Approaching the zine artwork pages as drawings allows the reader to understand the zines as intricately crafted visual stories that sometimes manages to imbue text with image. The participants created a range of coded messages about aspects of their lives by creating transpositions of meaning through a drawing process. In this sense, even though linguistic messages that anchor or relay meaning in images can be clearly identified and extracted from most zine artwork pages, the use of some text in the zines could possibly be approached as secondary to coded iconic messages that are based in particular visual styles.
How much meaning are we reading into the zine image?
There are a few considerations to make if an analysis of the image-text messages contained by the zines is conducted through the framework proposed by Barthes.
The intentionality of the image in its relationship to text, and the level of control by the image-text maker, for instance, is something to keep in mind. Barthes chose to analyse an advertising image because these types of images are carefully crafted by professionals to transfer specific messages and influence people’s actions. While the image and text relationships of the zines were carefully crafted by the workshop participants to inform a public on an issue as a type of advocacy, there are many aspects of the zine artwork pages that may have been made by accident. Perhaps a certain mark over a photograph was an artistic gesture not revisited or considered. It is conceivable that some image and its associated text might have been left alone as finished at a point when a participant temporarily lost concentration or interest in the workshop. While this type of image would hold meaning, it would not be accurate to suggest all aspects of the zine artwork pages to be rigorously considered by the participants.
A second consideration to have, if using Barthes’ framework to analyse the zines, is the effect of context in the meanings that are made through the image. The zines were made in workshops that were conducted in two very particular places in South Africa, namely Nelspruit and Makhado. Some of the connotations participants may have had when constructing the image-text relationships of the zine artwork pages will not be accessible to a researcher at first sight. It seems important, therefore, to interpret the zines in reference to the context in which they were made: the workshop space, the towns, the broader cultural areas, and various practices and code systems. The insights gained through a visual analysis, for instance, may be interesting to follow up, explore and expand through the use of narrative interviews.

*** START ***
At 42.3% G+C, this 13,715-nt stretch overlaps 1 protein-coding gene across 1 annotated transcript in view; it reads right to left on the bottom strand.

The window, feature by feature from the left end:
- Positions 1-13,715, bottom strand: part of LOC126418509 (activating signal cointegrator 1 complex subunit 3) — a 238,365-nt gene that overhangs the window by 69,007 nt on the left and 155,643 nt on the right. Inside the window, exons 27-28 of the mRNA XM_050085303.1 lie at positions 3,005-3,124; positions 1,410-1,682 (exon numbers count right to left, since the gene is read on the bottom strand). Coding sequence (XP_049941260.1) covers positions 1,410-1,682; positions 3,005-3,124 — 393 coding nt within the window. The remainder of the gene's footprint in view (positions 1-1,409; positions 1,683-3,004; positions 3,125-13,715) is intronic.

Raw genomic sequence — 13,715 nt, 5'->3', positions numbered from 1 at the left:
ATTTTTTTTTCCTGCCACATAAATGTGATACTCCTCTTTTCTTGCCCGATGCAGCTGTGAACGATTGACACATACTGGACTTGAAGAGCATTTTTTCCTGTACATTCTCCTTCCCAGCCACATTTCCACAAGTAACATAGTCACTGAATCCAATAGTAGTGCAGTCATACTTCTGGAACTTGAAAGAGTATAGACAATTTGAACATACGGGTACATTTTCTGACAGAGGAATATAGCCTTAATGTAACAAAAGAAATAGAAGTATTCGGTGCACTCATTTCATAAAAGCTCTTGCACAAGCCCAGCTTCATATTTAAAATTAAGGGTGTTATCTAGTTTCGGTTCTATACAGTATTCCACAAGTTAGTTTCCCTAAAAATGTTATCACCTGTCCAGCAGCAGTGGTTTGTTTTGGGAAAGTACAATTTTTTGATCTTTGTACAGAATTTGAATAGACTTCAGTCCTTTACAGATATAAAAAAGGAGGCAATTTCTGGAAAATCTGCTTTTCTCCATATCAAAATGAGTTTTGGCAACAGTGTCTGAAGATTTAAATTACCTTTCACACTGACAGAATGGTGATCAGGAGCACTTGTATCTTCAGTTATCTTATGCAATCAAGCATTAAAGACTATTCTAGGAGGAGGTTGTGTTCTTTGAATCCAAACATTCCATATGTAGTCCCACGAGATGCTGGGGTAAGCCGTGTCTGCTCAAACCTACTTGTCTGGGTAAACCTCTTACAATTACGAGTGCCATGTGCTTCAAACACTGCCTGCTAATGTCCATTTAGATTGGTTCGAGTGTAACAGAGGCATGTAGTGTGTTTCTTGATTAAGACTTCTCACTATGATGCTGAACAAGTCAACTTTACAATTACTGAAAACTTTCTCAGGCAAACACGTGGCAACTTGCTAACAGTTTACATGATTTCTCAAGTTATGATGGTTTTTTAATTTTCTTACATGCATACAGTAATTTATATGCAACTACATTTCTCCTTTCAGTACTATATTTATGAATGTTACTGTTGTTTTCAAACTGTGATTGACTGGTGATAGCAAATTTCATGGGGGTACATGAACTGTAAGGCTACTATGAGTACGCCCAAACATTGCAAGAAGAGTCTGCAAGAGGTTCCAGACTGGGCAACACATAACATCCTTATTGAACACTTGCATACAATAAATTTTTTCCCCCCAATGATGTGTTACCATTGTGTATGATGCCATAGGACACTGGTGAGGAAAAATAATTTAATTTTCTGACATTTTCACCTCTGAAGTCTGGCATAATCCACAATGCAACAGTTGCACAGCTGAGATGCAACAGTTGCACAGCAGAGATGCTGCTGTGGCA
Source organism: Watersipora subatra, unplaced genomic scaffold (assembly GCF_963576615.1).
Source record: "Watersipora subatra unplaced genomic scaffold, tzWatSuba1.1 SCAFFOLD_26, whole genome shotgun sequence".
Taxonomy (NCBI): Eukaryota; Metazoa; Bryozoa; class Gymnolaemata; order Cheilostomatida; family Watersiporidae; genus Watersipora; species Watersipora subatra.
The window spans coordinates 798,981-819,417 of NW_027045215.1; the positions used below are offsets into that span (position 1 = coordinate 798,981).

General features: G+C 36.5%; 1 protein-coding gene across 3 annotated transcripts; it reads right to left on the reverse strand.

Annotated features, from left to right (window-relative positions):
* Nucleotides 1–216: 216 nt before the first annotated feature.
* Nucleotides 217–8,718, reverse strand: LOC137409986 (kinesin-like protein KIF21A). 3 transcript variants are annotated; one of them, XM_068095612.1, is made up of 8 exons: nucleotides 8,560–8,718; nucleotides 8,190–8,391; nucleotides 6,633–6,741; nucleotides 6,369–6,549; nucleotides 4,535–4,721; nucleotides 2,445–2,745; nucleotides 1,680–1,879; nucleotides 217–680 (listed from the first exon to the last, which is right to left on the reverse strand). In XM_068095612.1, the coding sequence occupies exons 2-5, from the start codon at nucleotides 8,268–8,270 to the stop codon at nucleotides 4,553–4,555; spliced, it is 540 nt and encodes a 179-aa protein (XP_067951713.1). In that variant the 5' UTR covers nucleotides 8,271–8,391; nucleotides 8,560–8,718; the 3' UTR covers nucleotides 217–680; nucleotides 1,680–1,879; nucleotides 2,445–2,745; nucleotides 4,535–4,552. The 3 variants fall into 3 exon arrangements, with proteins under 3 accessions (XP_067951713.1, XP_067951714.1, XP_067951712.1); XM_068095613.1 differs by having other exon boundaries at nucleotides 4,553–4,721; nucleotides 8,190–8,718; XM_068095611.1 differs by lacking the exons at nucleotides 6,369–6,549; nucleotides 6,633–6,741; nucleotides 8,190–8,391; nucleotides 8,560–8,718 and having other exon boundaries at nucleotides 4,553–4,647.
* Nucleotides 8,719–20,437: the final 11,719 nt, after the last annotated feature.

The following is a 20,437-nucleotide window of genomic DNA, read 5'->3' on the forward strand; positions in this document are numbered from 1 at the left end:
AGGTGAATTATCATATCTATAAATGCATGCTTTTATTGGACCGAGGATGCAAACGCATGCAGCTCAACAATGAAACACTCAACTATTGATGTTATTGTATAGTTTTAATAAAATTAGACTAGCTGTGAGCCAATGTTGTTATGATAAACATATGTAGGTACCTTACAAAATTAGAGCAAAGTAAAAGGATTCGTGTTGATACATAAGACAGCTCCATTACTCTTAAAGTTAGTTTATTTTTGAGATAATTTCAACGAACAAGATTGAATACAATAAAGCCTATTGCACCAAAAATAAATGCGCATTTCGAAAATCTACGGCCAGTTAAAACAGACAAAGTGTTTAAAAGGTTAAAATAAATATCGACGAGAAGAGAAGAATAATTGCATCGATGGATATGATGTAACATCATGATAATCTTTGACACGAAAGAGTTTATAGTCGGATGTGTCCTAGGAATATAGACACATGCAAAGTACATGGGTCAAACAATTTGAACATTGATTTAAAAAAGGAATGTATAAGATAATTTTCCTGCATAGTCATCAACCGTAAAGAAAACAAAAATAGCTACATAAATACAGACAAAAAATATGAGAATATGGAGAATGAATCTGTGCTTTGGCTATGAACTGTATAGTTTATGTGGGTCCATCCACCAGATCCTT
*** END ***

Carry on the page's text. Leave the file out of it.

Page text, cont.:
Lastly, I believe that one should consider whether Barthes’ framework provides enough scope for the interpretation of artistic images as forms that have an influence on the body. The zines were created through an energetic working process that emphasised personal expression through storytelling and visual production. This process managed to hold the interest of the participants, and it created the possibility for participants to craft intricate visual stories. The zines are objects that have a particular form and are made in a particular place, they are intriguing, are inviting to page through and can open interaction in various contexts. However, even though the messages in the zines are powerful, a pure visual analysis would likely read relationships into the zines that were not entirely intended. Although the conception of a linguistic message in a relationship to an iconic message may provide insights regarding the messages contained in the zines, interpretation of the zines could also be approached through affect, a concept that concerns the relationship of form and assemblage, to body. Analysing the zines through a material semiotic approach would give opportunities to think about these objects in terms of their influence on the body, and their participation in an assemblage, beyond the intentionality of the specific messages contained in the zines.
With these considerations in mind, however, I believe that the framework that Barthes presents for analysing the creation of meaning in images provides a range of conceptual tools for a researcher to interpret the visual stories crafted in the zines. These concepts can assist a researcher in developing an understanding of the zines as constructions of image and text that carry messages about particular issues, and which can influence a reader’s future actions.
Barthes, R. (1977) Rhetoric of the Image. In: Image Music Text. FontanaPress: London.
Oliveira, E. and Williams, Q.E. (2016) Facilitators’ Notes on the Process. In. Oliveira, E. and Vearey, J. eds. The Sex Worker Zine Project: A Participatory Arts-Based Project. The MoVE Project: Johannesburg.
Williams, Q.E. (2016) The Workshop as an Ephemeral Assemblage. [Blog] quintenedwardwilliams.com Available at: http://quintenedwardwilliams.com/2016/11/22/arts-based-research-expressive-forms-and-uncertainty/